The monument is located across the north east slope of the upper River Fowey valley between Tresibbet and Goodaver Farms on southern Bodmin Moor.On the upper slope,the monument includes a prehistoric irregular aggregate field system,its settlement of eight stone hut circles and two adjacent hut circles.The monument also includes a medieval regular enclosed field system which extends downslope from the prehistoric field system.A deserted medieval settlement is situated within the regular field system near the foot of the slope.At least one building within this settlement was occupied into the early post-medieval period.Medieval enclosed cultivation ridging,broadly contemporary with the deserted settlement,extends north west along the mid-slope from the prehistoric and medieval field systems.The prehistoric irregular aggregate field system is visible as a network of heaped rubble walls,up to 1.75m wide and 0.6m high,incorporating occasional edge-set facing slabs,up to 0.8m high but usually much smaller.Where the walls run along the contour,their uphill sides are masked by a substantial build-up of deposits,called a lynchet,resulting from the combination of prehistoric cultivation and soil creep on the steep slope.The walls define at least eighteen field plots,ranging from 0.08ha to 0.35ha.Although the plots are mostly sub-rectangular in shape with their long axes orientated downslope,the field system includes several with curved walls.The plots combine to form an irregular field system block surviving over 4.1ha and extending for up to 265m along the slope between the 260m and 300m contour levels.The pattern of prehistoric field walls shows evidence for the expansion of the field system both up and along the slope from a core area about the centre of its surviving extent.The highest field plot,at the field system's eastern edge,is accompanied by a 6m wide band of rubble beyond its outer walls resulting from prehistoric clearance of surface stone within the plot.The prehistoric field system forms the focus for a dispersed settlement of eight hut circles incorporated within the field system's lower plots,spaced 20m-45m apart over 220m between the 265m and 280m contour levels.Two other hut circles are located on the crest of the slope,up to 15m beyond the field system's upper surviving walling,at the 290m and 300m contour levels respectively.The largest hut circle in the settlement,near the centre of the field system,survives with a wall of heaped and coursed rubble up to 2.5m wide and 1m high,with occasional facing slabs,defining a circular internal area 11.5m in diameter.The hut circle was levelled into the hillslope partly by building its downslope, south west,half on an artificial rubble terrace.Two breaks in the western sector of the hut circle wall are not original but are due to a medieval ditch cut through the western part of the hut circle.The monument's other hut circles survive with walls of heaped rubble an occasional boulders,up to 1.8m wide and 0.7m high, defining levelled,circular,internal areas in the range 3.5m to 7.75m in diameter.The two hut circles at the southern end of the settlement were also levelled partly by terracing out from the slope.The hut circle walls incorporate frequent inner and outer facing slabs,up to 1m high and forming contiguous rows in some examples.Entrance gaps are visible in two hut circles,facing SSE and north respectively and flanked in each case by large end-set slabs,called orthostats.Two hut circles have adjoining annexes:the south eastern hut circle has a concentric annexe,1.7m wide and 6.25m long internally,supported on the hut circle's levelling-terrace and extending around the southern sector of the hut circle wall.The hut circle 70m to its north west has a circular annexe,3.5m in internal diameter,adjoining its west side.The medieval regular enclosed field system survives over 6.65ha,from the lower edges of the south east part of the prehistoric field system to the foot of the slope.This field system is defined by earth-and-rubble banks,up to 1.5m wide and 0.5m high,which divide the middle and lower slope into adjoining rectangular plots sharing a common north east-south west long axis,running directly downslope.On the middle slope,between about the 235m to 265m contour levels,the plots are predominantly elongated strips,up to185m long and ranging from 10m to 60m wide.The upper ends of these strips contain some curving cross-banks due to the partial incorporation and reuse of prehistoric walls pertaining to the earlier field system surviving on the slope above.About the 235m contour level,a stepped line of transverse banks separates the large midslope strips from six shorter rectangular blocks of fields,surviving up to 100m long,north east-south west by 50m-90m wide,on the lower slope.Each of these lower slope blocks is also subdivided into north east-south west strips,12m-40m wide.The upper limit of the regular field system is marked by a north west-south east ditch,up to 1m wide and 0.2m deep;this meets a larger ditch,5m wide and up to 0.7m deep,running down the midslope along the field system's north west side.The lower slope plots are visible,though partly cleared by pasture improvement,extending north west along the valley side for least 265m beyond the line of the midslope ditch,but that ditch continues on its alignment across the lower plots as a slighter drainage ditch to the foot of the slope.The plots of the medieval field system contain traces of cultivation ridging,low parallel,straight,earthen ridges,1.5m-2.5m wide and up to 0.1m high,whose long axis is also orientated downslope,parallel to the dominant axis of the medieval plot walls.Slight traces of similar cultivation ridges are also visible above the ditched upper boundary of the medieval regular field system.These ridges are within the lower plots of the prehistoric field system,providing evidence for its partial medieval reuse.This reuse also resulted in the ditch crossing the large hut circle noted above and in the partial refurbishment of some of the prehistoric field walls,up to 2.25m wide and 0.75m high.The mid-slope of the valley side north west of the regular field system contains a large block of similar medieval cultivation ridging.This block survives over 5ha,bounded to its south east by the broad ditch marking the mid-slope limit of the regular field system and bounded along its uphill,north east, side by a curving bank,up to 1.75m wide and 0.4m high,with an outer ditch,up to 1.75m wide and 0.3m deep.This ditched bank passes north,across the western part of the prehistoric field system,before curving north west along the slope.The north western edge of this block is defined by the limits of modern pasture improvement,as is much of its downslope edge,but sufficient partly cleared medieval wall fragments survive to show that the lower slope field blocks of the medieval regular field system extended along the lower edge of the block.This large block of enclosed cultivation ridging is not subdivided by contemporary field walls apart from a single boundary running downslope parallel to and 60m from the ditch along its south east side.However it does contain fragmentary traces of prehistoric walling which had been largely cleared in the process of creating this medieval cultivation block.The deserted medieval settlement is located in the upper part of the regular field system's lower slope fields,near the south western corner of the monument.It contains two farmhouses,22m apart on a WSW-ENE axis and each of a distinctive form called a longhouse.Together with its six ancillary structures,the settlement forms a compact group of buildings over 0.3ha.The eastern longhouse has a coursed rubble outer wall,up to 0.9m wide and 1m high,defining an internal area measuring 12m north east-south west,downslope,by 3.1m wide.A partition wall of rubble and edge-set blocks,up to 0.9m high,marks off the downslope 3.2m of the interior,forming the stock-byre,called a shippon.The upslope domestic quarters are subdivided by a transverse coursed wall into a lower room 3.3m long adjoining the shippon,with opposed cross-passage entrance gaps,0.75m wide,near the shippon,and an upper room 1.2m long.Beyond the upper room,a transverse revetment wall defines an area 3.5m long and raised 1m above the level of the rest of the longhouse interior,marking the site of the main bedroom or a domestic store.This longhouse has two rectangular ancillary buildings,each sharing the longhouse's long axis and built with coursed rubble walling.One is 2m beyond the longhouse's south east wall and measures 6.5m by 1.7m internally with walls up to 0.9m wide and 0.75m high.The other is 10m beyond the longhouse's north west wall,to which it is linked by a lynchetted rubble and slab wall,and measures 7m by 2.8m internally.This building has walls up to 1.2m wide and 1m high,with some large inner facing slabs and traces of a transverse internal wall giving two rooms,4m long and 2.5m long respectively.The larger western room has slightly staggered opposed entrances,0.75m wide.The western longhouse has a coursed rubble outer wall,up to 1m wide and 1.25m high,defining an internal area measuring 18m WSW-ENE by 3m wide.Transverse walls,variously of edge-set slabs or coursed rubble,mark off the shippon,3.6m long,at the downslope end and four other upslope domestic rooms whose lengths,from WSW to ENE,measure:3.5m,2.5m,2m and 1.7m. Opposed cross-passage entrances,0.7m wide,occur just upslope of the shippon.An annexe,2m by 2.2m internally,adjoins the shippon's south east side,while from its north west side extends a row of three small garden plots,up to 5m by 3.5m in size,one of which also has an adjoining annexe similar to that against the shippon.This longhouse has four rectangular ancillary buildings,each with a north east-south west long axis.One is 7m south west of the longhouse and has coursed rubble walling,up to 0.8m wide and 1.2m high,defining an internal area of 6.1m by 3.3m.A recess 1.3m wide and 0.75m deep in the south west wall marks a fireplace resulting from later,post-medieval occupation of this building.A building 20m south east of the longhouse measures 5.5m by 3.4m internally,and another 20m north of the longhouse measures 8m by 3.4m internally.The fourth ancillary building is located 26m north west of the longhouse.Its coursed wall,up to 1m wide and 1m high,defines an internal area of 4.75m by 3m. Its south west wall is thickened to 2.5m wide,where disturbed upper courses reveal fire-reddened arched rubble denoting a corn-drying oven buried beneath.From the northern corner of the settlement,a trackway bounded by earth-and-rubble banks,generally 5m apart,runs upslope through the regular field system towards a second,wider, trackway that extends for 410m SSW-NNE,along the eastern surviving extent of the medieval field system and into part of the prehistoric field system on the slope above.The southern 350m of this wider trackway,to the upper ditched boundary of the medieval field system,is defined by earth-and-rubble banks averaging 8m apart,surmounted by modern hedgebanks and stone walls due to the continued use of this part of the track into the recent period. Beyond this sector,the northern 60m of the medieval track continues on its SSW-NNE course as an embanked track through the lower prehistoric plots while the line of the modern walled track veers off to the north east,in part preserving the wall-lines of the south east edges of the prehistoric field system.These medieval trackways linked the upland pasture of Smith's Moor with the settlement and with the water source of the River Fowey and its adjacent valley floor routeway.Later,post-medieval activity within the monument has resulted in a narrow water-course,called a leat,which runs north west to south east near the foot of the slope,passing 28m south west of the deserted settlement's western longhouse. Modern pasture enclosure has resulted in division of the valley side into several large fields whose hedgebanks and dry stone walls,in the area of the monument,largely overlie medieval and prehistoric walls.Beyond the monument,prehistoric hut circles and traces of field boundaries are visible on Smith's Moor,from 100m to the north,and a prehistoric ritual stone circle and a funerary cairn are situated about the summit of the Goodaver Downs,140m to the north east.Other deserted prehistoric and medieval settlements and field systems are located 1km to the north west along the valley side,and from 1.1km and 1.7km to the south and SSW on Higher Langdon hill and the eastern slopes of Brown Gelly respectively.The modern stone walls which define the southern 350m of the trackway,and the surface of the trackway,are still in use and are excluded from the scheduling,although the ground beneath these features is included.All modern post-and-wire fences,gates and gate-fittings,and the telephone supply lines,poles and fittings are excluded from the scheduling although the ground beneath these features,including hedgebanks and stone walls,is included.MAP EXTRACT The site of the monument is shown on the attached map extract.It includes a 2 metre boundary around the archaeological features,considered to be essential for the monument's support and preservation.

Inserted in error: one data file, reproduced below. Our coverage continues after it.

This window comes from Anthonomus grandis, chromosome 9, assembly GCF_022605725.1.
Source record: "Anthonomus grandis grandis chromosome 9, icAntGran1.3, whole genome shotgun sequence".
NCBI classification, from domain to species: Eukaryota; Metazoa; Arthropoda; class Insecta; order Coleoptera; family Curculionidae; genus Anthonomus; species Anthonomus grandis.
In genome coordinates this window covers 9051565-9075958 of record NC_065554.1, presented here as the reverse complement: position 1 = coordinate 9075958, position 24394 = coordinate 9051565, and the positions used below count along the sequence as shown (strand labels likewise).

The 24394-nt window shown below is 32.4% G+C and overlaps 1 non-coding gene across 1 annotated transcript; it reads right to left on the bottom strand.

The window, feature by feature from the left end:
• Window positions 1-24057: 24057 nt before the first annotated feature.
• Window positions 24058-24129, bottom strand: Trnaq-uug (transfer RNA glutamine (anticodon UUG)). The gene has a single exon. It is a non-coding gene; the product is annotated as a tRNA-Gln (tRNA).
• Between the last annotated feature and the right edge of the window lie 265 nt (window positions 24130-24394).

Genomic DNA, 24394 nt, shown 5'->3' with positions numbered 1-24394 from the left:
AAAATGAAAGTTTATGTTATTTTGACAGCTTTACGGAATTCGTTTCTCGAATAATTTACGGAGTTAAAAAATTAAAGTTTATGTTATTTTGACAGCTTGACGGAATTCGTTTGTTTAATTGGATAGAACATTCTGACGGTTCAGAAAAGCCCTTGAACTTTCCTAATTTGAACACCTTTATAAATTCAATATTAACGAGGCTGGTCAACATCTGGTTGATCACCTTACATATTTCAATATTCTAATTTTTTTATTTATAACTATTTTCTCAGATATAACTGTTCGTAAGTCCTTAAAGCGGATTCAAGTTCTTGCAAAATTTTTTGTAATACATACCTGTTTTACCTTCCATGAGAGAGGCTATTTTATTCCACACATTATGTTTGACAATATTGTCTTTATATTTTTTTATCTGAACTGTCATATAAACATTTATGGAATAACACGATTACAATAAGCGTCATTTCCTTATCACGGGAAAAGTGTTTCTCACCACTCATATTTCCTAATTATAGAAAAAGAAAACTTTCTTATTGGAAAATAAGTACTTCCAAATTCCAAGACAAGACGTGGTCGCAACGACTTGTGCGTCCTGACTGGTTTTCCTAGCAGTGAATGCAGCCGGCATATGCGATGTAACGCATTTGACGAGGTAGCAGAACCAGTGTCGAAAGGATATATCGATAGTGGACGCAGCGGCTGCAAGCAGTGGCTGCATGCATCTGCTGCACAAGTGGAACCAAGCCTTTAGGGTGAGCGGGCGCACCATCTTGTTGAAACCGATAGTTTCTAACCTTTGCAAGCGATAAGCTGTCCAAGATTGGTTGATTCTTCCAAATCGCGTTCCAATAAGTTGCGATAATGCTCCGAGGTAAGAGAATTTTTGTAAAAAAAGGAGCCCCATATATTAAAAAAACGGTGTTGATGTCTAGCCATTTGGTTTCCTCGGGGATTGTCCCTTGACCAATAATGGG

Source: Historic England